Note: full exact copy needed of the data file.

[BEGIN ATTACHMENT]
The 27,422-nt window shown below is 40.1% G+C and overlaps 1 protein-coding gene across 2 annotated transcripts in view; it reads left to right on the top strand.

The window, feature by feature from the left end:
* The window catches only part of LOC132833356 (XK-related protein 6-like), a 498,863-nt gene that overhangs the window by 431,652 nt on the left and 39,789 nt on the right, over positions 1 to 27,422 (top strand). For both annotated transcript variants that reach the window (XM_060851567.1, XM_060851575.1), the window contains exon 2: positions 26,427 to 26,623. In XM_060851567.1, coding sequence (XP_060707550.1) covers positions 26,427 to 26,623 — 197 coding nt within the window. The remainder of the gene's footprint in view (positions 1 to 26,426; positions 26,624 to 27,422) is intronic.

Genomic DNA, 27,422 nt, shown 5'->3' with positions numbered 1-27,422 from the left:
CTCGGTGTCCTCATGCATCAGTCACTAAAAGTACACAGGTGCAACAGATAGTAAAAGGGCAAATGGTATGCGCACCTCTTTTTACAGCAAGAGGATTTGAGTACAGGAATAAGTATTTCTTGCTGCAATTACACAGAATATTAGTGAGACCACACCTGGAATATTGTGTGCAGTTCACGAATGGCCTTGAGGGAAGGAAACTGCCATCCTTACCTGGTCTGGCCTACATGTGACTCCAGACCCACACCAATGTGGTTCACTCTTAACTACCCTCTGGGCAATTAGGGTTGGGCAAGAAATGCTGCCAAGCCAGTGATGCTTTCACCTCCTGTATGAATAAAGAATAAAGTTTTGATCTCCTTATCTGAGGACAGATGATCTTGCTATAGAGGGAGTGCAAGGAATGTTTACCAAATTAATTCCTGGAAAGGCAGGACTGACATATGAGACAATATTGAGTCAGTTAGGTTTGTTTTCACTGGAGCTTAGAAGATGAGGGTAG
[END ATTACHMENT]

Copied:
The 27,422-nt window shown below is 40.1% G+C and overlaps 1 protein-coding gene across 2 annotated transcripts in view; it reads left to right on the top strand.

The window, feature by feature from the left end:
* The window catches only part of LOC132833356 (XK-related protein 6-like), a 498,863-nt gene that overhangs the window by 431,652 nt on the left and 39,789 nt on the right, over positions 1 to 27,422 (top strand). For both annotated transcript variants that reach the window (XM_060851567.1, XM_060851575.1), the window contains exon 2: positions 26,427 to 26,623. In XM_060851567.1, coding sequence (XP_060707550.1) covers positions 26,427 to 26,623 — 197 coding nt within the window. The remainder of the gene's footprint in view (positions 1 to 26,426; positions 26,624 to 27,422) is intronic.

Genomic DNA, 27,422 nt, shown 5'->3' with positions numbered 1-27,422 from the left:
CTCGGTGTCCTCATGCATCAGTCACTAAAAGTACACAGGTGCAACAGATAGTAAAAGGGCAAATGGTATGCGCACCTCTTTTTACAGCAAGAGGATTTGAGTACAGGAATAAGTATTTCTTGCTGCAATTACACAGAATATTAGTGAGACCACACCTGGAATATTGTGTGCAGTTCACGAATGGCCTTGAGGGAAGGAAACTGCCATCCTTACCTGGTCTGGCCTACATGTGACTCCAGACCCACACCAATGTGGTTCACTCTTAACTACCCTCTGGGCAATTAGGGTTGGGCAAGAAATGCTGCCAAGCCAGTGATGCTTTCACCTCCTGTATGAATAAAGAATAAAGTTTTGATCTCCTTATCTGAGGACAGATGATCTTGCTATAGAGGGAGTGCAAGGAATGTTTACCAAATTAATTCCTGGAAAGGCAGGACTGACATATGAGACAATATTGAGTCAGTTAGGTTTGTTTTCACTGGAGCTTAGAAGATGAGGGTAG